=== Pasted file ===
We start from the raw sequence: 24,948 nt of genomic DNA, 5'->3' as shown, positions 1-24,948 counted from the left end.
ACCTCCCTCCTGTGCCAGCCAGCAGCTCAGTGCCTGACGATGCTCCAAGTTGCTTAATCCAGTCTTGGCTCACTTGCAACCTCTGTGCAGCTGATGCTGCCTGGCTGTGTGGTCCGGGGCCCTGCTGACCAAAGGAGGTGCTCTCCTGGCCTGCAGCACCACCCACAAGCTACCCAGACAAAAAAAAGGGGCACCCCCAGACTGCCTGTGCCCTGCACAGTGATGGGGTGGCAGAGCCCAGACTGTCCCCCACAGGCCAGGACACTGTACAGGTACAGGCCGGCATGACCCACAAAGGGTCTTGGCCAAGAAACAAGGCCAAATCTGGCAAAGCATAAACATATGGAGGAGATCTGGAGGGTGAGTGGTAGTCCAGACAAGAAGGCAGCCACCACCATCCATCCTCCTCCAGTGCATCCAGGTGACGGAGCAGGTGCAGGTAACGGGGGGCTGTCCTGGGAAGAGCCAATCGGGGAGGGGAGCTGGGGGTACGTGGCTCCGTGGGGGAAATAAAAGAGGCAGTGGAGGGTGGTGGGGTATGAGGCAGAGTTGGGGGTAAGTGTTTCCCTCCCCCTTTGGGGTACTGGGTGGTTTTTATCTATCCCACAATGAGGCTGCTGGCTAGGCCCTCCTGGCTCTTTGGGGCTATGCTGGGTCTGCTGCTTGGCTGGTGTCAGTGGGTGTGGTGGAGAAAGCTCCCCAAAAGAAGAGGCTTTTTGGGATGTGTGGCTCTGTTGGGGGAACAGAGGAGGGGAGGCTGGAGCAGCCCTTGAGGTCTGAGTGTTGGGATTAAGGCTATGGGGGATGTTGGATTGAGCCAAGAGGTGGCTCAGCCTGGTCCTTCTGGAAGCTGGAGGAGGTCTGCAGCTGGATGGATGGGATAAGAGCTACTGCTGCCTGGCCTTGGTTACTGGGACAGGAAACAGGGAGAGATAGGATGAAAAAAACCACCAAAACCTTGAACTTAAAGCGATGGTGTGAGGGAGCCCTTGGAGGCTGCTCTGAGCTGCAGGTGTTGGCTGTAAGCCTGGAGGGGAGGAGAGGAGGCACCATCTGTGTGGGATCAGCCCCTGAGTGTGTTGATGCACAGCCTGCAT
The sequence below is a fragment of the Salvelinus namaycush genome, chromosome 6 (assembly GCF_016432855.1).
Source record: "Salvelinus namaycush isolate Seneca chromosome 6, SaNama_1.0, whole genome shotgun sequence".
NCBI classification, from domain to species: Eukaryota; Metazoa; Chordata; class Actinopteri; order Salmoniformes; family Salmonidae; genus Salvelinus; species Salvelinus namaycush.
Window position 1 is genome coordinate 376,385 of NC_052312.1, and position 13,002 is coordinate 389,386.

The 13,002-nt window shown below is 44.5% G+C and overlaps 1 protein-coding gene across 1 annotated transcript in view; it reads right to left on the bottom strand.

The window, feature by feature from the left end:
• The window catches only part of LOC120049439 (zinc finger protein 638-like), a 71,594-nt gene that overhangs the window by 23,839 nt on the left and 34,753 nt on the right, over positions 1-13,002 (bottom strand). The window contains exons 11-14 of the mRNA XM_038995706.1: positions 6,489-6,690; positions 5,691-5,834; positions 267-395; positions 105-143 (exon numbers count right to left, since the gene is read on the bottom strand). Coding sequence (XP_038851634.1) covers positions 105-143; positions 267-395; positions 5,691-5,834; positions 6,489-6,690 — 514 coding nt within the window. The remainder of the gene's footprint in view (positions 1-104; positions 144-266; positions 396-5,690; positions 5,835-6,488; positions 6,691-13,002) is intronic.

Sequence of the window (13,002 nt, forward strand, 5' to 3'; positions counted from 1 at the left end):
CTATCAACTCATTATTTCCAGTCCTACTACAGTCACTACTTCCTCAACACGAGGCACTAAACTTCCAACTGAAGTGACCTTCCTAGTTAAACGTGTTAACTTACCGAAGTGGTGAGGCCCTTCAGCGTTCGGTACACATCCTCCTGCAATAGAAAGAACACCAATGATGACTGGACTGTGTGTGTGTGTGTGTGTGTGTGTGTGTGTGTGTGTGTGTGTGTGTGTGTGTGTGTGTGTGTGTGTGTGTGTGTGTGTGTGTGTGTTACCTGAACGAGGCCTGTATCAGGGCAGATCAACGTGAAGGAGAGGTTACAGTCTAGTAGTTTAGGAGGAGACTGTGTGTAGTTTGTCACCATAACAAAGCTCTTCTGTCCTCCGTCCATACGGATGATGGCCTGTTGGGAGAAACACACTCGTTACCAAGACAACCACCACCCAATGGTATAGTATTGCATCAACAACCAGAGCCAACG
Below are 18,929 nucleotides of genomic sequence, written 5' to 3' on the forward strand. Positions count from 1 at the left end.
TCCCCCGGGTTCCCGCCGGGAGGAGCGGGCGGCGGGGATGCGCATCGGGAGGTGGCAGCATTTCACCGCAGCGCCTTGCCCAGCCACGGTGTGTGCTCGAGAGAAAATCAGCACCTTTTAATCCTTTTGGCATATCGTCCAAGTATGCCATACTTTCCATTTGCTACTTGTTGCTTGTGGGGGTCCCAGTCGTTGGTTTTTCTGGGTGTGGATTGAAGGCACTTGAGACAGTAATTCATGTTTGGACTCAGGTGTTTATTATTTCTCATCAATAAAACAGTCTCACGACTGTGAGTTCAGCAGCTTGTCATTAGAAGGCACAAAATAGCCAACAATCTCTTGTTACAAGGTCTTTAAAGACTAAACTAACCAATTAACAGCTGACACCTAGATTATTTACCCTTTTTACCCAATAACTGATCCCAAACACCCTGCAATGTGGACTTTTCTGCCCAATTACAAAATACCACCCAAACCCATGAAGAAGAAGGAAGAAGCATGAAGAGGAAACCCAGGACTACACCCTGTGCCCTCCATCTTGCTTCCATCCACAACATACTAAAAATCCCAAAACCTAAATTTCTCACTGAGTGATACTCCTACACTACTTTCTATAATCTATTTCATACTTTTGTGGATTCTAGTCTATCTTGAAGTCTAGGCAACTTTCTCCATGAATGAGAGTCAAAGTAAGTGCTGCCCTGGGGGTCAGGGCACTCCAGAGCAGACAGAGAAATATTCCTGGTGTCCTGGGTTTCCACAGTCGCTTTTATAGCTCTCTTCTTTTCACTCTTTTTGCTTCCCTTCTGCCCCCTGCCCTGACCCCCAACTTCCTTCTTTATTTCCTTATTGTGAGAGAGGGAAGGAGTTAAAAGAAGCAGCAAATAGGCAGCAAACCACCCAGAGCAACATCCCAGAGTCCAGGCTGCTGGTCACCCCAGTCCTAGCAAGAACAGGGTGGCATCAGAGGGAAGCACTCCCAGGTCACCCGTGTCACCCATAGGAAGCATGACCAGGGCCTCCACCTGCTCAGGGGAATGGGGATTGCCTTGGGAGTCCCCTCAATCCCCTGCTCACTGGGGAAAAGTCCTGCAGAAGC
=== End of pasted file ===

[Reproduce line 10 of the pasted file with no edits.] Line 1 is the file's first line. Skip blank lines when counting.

Sequence of the window (13,002 nt, forward strand, 5' to 3'; positions counted from 1 at the left end):